Watershed issues in the Carmel Watershed are complex and diverse, involving many stakeholders representing many conflicting uses of water.

Water Supply

California American Water (CalAm) extracts water from wells along the river for use by the residents of the Monterey Peninsula, as described here: CalAm Use of Carmel River Groundwater Basin. CalAm is currently making illegal diversions from the Carmel River, according to California State Order 95-10, in order to meet the water demand of the community [9]. Water supply projects incorporating a desalination plant have been proposed by CalAm and local government agencies, as well as private parties [10]. The Monterey Peninsula Water Management District (MPWMD) has initiated Aquifer Storage and Recovery (ASR) projects to capture and store excess winter flows for use during the summer months [11]. Another water supply issue is related to the sedimentation of the Los Padres Reservoir. When the dam was constructed, it had an estimated capacity of 3,130 acre feet. However, a recent study conducted by the CSUMB Watershed Institute measured the current capacity to be 1,785 acre feet.[12]

Dam Removal

The San Clemente Dam was a 106-foot high concrete dam located just downstream of the convergence of the San Clemente Creek with the Carmel River owned by California American Water Company (CalAm). Built in 1921, the dam had an initial storage capacity of 1,425 acre-feet, which had been reduced to 70 acre-feet by 2008 due to siltation [13].

The California Department of Water Resources (CDWR) Division of the Safety of Dams determined in the early 1990s that the dam could fail in a large earthquake or flood [13]. It has been estimated that an earthquake with a magnitude of up to 7.1 could hit the Tularcitos fault system, with the system's Cachagua fault running beneath the San Clemente reservoir [1].

San Clemente Dam.

Due to concerns about steelhead habitat impairment and seismic safety concerns the dam was commissioned to be removed in 2013. This initiated the Carmel River Reroute and Dam Removal (CRRDR) Project that was completed in 2016.

Erosion

Sediment movement in the Carmel River Watershed has been impaired by the presence of the Los Padres and San Clemente Dams. Trapping of sediment at the reservoirs has led to incised channels downstream, destabilized banks, and accelerated erosion rates [14]. In addition, grading for urban development in the densely populated lower river valley has created unnaturally steep slopes that further increase the rate of erosion along the river banks. The majority of the watershed is considered vulnerable to erosion [1].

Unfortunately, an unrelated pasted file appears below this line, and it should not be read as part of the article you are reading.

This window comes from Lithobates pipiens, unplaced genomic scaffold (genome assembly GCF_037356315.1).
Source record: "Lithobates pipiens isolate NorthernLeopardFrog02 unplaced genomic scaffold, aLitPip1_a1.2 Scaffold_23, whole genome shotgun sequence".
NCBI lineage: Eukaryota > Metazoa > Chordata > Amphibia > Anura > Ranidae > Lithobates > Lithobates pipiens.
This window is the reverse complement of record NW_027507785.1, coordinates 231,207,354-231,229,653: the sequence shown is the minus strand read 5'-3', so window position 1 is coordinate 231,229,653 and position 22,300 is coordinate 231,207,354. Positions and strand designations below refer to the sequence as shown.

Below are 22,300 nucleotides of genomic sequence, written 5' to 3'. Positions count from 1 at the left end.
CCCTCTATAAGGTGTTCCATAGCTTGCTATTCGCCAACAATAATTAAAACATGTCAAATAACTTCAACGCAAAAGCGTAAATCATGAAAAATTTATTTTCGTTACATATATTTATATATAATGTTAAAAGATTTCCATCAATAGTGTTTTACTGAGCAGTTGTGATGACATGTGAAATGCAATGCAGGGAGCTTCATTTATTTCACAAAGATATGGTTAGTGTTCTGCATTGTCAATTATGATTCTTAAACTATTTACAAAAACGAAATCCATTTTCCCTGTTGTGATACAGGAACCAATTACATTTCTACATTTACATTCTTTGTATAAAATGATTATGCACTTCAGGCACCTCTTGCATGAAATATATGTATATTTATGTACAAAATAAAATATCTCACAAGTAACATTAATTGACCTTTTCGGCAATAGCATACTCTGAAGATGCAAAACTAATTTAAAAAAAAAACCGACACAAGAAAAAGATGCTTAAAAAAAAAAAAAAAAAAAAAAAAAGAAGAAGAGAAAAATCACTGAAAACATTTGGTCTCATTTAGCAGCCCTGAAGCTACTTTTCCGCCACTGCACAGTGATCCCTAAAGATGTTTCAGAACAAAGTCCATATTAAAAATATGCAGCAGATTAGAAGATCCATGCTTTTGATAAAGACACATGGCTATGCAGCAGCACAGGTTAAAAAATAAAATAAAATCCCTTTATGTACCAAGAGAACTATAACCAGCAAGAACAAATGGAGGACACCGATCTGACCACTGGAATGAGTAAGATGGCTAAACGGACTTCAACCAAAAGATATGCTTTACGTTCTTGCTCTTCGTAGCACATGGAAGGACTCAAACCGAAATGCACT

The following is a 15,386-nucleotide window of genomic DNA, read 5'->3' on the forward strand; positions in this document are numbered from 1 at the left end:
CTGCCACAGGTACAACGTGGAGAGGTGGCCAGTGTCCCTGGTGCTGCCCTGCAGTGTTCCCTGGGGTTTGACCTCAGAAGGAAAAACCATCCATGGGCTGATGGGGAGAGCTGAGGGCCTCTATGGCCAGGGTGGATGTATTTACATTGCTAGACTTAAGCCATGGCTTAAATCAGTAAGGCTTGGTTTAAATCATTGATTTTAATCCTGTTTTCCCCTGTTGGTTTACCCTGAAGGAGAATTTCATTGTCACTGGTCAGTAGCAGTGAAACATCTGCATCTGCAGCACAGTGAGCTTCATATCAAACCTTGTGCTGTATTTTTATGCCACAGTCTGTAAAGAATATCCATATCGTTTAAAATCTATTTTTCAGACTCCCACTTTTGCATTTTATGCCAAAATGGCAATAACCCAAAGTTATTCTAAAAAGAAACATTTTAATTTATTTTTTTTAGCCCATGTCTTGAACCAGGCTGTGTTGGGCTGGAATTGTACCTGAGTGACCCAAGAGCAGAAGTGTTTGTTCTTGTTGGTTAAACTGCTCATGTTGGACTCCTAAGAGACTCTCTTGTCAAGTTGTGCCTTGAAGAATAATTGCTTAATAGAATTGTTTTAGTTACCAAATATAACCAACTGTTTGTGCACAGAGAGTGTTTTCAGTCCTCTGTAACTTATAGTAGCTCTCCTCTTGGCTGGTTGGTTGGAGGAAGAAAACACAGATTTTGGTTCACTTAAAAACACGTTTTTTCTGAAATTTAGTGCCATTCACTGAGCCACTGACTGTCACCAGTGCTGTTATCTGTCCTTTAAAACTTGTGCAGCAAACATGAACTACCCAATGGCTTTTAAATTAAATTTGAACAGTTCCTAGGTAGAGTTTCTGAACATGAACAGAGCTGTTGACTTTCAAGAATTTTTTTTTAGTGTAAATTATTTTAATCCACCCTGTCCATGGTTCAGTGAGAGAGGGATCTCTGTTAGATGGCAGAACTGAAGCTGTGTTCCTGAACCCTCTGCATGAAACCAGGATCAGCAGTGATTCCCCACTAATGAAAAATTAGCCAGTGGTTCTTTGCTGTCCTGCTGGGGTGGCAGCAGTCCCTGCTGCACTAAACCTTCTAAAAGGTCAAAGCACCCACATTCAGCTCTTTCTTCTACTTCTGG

Flooding

Flooding in the Carmel River Watershed has caused significant damage in the past due to the heavily populated urban areas built within the 100-year flood zone [1]. In 1995 there were over 2,720 evacuations, and 800 residences, 68 businesses, 62 roads, and 3 bridges were damaged due to a flood of approximately 16,000 cfs (estimated to be the 65-year flood) [15] [1]. In 1998 a flood of 14,700 cfs flow again caused considerable damage in the Carmel River Watershed [1]. The Monterey County Water Resources Agency provides details of historic flooding in the region dating back to 1911 here.

Projects

Carmel River Watershed project include (this is an incomplete list):

Jurisdictions

Counties within the watershed

  • Monterey County

Cities within the watershed

  • City of Carmel
  • Unincorporated areas of Carmel Valley

Cities supplied by water resources from the watershed

  • City of Carmel
  • Unincorporated areas of Carmel Valley
  • Pebble Beach
  • City of Pacific Grove
  • City of Monterey
  • City of Del Rey Oaks
  • City of Seaside

Organizations with authority in the watershed

Stakeholders

Several organizations and groups have a vested interest in the Carmel River Watershed:

Timeline

Listed below is a brief timeline of water rights and dam operation in the Carmel River Watershed. A more exhaustive timeline is availabe at Carmel River History.

  • 1883 The first dam on record the Carmel River is created near the current San Clemente Dam.[17]
  • 1921 The San Clemente Dam is completed with the purpose of providing water to the population on the Monterey Peninsula.[18]
  • 1939 CW&T (California Water & Telephone) distributes water resources to 7,430 customers and irrigates 5 golf courses.[17]
  • 1949 Los Padres Dam is constructed to provide additional water storage to supplement the San Clemente Dam. [17]
  • 1966 California-America Water Company (Cal-Am) is created by American Water Works Company to oversee CW&T system. [17]
  • 1977 Monterey Peninsula Water Management District (MPWMD) created to manage, augment, and protect water resources for the benefit of the community and the environment.
  • 1996 ESA listing (threatened status) of the red legged frog (Rana aurora draytinii).[19]
  • 1997 ESA listing (threatened) on steelhead trout (Oncorhynchus mykiss) on the central California Coast.[20]
  • 2008 California Department of Water Resources approves the Carmel River Reroute and San Clemente Dam project.[13]
  • 2009 The California State Water Resources Control Board issues a cease-and-desist order that directs Cal-Am to stop overpumping withing the Carmel River.[21]

CSUMB Courses Relevant to the Carmel Watershed

References

  1. 1.00 1.01 1.02 1.03 1.04 1.05 1.06 1.07 1.08 1.09 1.10 1.11 1.12 1.13 1.14 Physical and Hydrologic Assessment of the Carmel River Watershed California
  2. MPWMD. T. Christensen and E. Geisler. 2009 Riparian Corridor Monitoring Report.
  3. Carmel River Watershed:Water Supply Perspective
  4. Carmel River Basin Principal Streamflow Gaging Stations
  5. Littoral Processes and Breachings at Carmel River Beach
  6. Active Projects in the Carmel River Watershed
  7. Analysis of Baseflow Trends Related to Upland Groundwater Pumping for Las Garzas, San Clemente, Potrero, and San Jose Creeks - Zachery Croyle Masters Thesis
  8. 8.0 8.1 MPWMD Environmental and Biological Assessment of Portions of the Carmel River Watershed Monterey County, California
  9. CA State Order 95-10
  10. Monterey County Herald
  11. MPWMD Water Supply Projects
  12. Fall 2008 Stage-Volume Relationship for Los Padres Reservoir, Carmel River, California - CSUMB Watershed Institute
  13. 13.0 13.1 13.2 San Clemente Dam Removal Project
  14. NOAA and the State Coastal Conservancy - Restoring the Carmel River
  15. MCWRA - Historic Flooding
  16. Carmel River Lagoon Restoration Plan
  17. 17.0 17.1 17.2 17.3 Carmel River History
  18. California American Water San Clemente Dam Removal Project
  19. USFWS Red-Legged Frog Species Profile
  20. USFWS Steelhead Trout Species Profile
  21. Monterey County Weekly - State water board approves cease-and-desist order against Cal Am.

Links

Disclaimer

This page may contain student work completed as part of assigned coursework. It may not be accurate. It does not necessary reflect the opinion or policy of CSUMB, its staff, or students.